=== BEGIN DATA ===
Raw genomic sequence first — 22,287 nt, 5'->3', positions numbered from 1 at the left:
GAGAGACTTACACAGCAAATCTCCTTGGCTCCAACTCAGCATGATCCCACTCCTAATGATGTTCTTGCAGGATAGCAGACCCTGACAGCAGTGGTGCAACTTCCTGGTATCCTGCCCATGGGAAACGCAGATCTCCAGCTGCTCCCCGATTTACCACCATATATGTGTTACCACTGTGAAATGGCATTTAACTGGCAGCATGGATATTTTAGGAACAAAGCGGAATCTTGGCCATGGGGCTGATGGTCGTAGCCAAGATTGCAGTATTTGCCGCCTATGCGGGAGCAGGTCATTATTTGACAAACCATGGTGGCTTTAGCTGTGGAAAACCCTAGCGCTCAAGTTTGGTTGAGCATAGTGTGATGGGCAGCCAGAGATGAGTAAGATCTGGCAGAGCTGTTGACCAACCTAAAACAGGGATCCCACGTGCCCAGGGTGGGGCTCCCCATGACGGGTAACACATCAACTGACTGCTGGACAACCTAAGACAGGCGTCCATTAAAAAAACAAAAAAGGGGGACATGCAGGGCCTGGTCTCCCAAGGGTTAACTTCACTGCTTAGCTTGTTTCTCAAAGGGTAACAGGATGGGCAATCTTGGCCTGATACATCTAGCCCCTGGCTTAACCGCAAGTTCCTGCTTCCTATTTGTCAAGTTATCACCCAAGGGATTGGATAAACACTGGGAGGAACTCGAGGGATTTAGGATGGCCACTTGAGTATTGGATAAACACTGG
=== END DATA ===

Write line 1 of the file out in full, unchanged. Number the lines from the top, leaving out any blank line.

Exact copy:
Raw genomic sequence first — 22,287 nt, 5'->3', positions numbered from 1 at the left: